<img height="1" width="1" style="display:none" src="https://www.facebook.com/tr?id=192888919167017&amp;ev=PageView&amp;noscript=1">
Sunday,  June 16 , 2024

Linkedin Pinterest
Sponsored Content
All sponsored content labeled articles are paid for by the advertiser listed below and created outside of The Columbian's independent newsroom operations.
Sponsored Content

Prescription Drugs and Medicare: What You Don’t Know Can Cost You

Here is what you need to know about prescription drugs and how to get a plan for them while on Medicare

Sponsored by Your Insurance Gal Agency
Published: November 7, 2022, 5:00am

Here is what you need to know about prescription drugs and how to get a plan for them while on Medicare.

First, it’s imperative to know that there’s no drug coverage in Original Medicare (Parts A & B). Whether you take prescriptions or not, it’s important to secure this coverage mostly through a stand-alone Part D plan or a Medicare Advantage plan both offered through private companies. If you don’t opt in to this “optional” coverage the government will assess a penalty that currently is slated to last for the rest of your life.

Whichever method you choose the things to know about are the deductibles, co-pays and co-insurance, which can vary between companies. In 2023 a Prescription Drug Plan can have a deductible up to $505 per year, yet others may not have one at all.

After the deductible phase of drug coverage, the insurance company shares the cost with its members through copays or coinsurance until the total paid out by both reaches $4,660. This is known as the coverage gap or “donut hole”. While in this phase you’ll pay 25% of the cost of your prescription medications until your total out-of-pocket costs reach $7,400. In this last phase of drug coverage brand name drugs will cost $10.35, generics will be $4.15 OR either one could be 5% of the cost of the drug, whichever is more.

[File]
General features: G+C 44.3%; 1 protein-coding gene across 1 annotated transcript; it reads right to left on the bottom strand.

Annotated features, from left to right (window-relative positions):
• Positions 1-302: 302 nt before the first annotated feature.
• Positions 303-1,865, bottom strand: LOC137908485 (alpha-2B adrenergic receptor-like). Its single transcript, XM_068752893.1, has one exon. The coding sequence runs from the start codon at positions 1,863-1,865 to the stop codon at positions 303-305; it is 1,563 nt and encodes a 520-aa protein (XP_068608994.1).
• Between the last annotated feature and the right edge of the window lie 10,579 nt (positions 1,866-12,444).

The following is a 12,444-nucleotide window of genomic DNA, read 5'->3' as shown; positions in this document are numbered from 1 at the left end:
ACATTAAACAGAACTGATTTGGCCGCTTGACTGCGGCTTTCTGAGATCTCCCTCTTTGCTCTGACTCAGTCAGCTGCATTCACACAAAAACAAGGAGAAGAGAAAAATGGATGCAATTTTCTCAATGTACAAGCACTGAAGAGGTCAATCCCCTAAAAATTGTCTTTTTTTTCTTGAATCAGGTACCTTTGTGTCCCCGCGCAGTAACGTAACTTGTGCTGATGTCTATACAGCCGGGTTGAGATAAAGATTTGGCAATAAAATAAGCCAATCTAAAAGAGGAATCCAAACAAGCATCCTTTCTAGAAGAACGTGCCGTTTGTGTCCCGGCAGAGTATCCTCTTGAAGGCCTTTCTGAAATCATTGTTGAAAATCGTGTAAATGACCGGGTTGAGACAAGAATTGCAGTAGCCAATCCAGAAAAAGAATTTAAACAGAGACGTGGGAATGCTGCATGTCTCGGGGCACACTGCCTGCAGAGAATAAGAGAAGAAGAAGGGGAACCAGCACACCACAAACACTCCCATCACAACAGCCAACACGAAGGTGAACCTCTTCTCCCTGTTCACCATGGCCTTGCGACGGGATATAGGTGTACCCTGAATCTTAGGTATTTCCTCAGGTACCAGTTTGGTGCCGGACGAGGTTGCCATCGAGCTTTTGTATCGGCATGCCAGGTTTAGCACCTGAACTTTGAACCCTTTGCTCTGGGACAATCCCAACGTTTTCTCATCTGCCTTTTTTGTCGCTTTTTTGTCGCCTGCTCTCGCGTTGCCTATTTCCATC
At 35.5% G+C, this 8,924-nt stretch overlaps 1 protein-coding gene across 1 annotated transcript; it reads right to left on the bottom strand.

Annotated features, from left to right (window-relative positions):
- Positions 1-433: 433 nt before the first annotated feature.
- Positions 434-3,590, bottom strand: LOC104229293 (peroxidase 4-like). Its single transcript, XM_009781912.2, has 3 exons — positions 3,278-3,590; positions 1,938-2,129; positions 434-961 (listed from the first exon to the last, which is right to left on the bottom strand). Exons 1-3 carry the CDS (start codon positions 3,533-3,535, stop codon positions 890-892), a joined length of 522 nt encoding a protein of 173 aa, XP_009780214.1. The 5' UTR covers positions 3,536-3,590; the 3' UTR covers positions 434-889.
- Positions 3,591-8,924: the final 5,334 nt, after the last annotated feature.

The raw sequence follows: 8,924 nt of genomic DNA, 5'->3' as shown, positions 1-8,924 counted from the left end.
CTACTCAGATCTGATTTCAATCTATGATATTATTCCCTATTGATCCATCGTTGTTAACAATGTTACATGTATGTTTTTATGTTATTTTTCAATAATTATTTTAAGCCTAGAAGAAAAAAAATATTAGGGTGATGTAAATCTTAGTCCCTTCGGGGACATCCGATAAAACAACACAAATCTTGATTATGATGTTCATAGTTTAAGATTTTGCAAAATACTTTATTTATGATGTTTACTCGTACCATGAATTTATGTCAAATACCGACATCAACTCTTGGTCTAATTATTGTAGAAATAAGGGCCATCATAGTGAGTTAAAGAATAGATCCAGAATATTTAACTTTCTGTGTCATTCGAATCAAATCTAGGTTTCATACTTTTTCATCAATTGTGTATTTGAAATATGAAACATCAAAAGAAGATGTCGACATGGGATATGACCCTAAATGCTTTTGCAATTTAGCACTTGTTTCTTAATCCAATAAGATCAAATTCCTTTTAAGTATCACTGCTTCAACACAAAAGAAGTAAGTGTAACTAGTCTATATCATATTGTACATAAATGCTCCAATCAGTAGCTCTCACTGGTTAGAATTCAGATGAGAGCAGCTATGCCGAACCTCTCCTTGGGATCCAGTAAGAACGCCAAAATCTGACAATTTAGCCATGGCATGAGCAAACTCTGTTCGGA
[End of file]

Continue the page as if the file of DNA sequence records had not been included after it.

Surprising to many is the fact that as early as 3 weeks after the annual enrollment period ends on December 7, insurance companies can change what they charge for their drugs and can do it repeatedly. However, no matter how high the prices go, a member cannot change plans after Jan. 1. Medicare officials acknowledge this problem but have yet to address it.

One form of relief that was signed into law this year is the Inflation Reduction Act of 2022. This will cap the amount a person pays for prescription drugs to no more than $2000. However, this change will not go into effect until 2025.

Still feeling confused about how all of this works? It’s important to figure it out because the bottom line can affect your bottom line. Local brokers like Stacey Johnson at Your Insurance Gal Agency can help to sort out all the moving parts and make sure all your medications are covered in the best way possible, help you delay or avoid the donut hole and make all the difference in how much money you get to keep in your wallet.

Your Insurance Gal Agency

Open 9am to 5pm Monday – Friday
(Evenings and Saturday by appointment)
113 NE 92nd Ave, Vancouver, WA 98664
Website: YourInsuranceGal.com
Phone: (360) 771-1155
Facebook: facebook.com/YourInsuranceGal

The Columbian insignia
This content was generated independently of The Columbian news department. If you are interested in learning more about sponsored articles, click here and submit your request for more information, or call us at phone icon(360) 735-4497.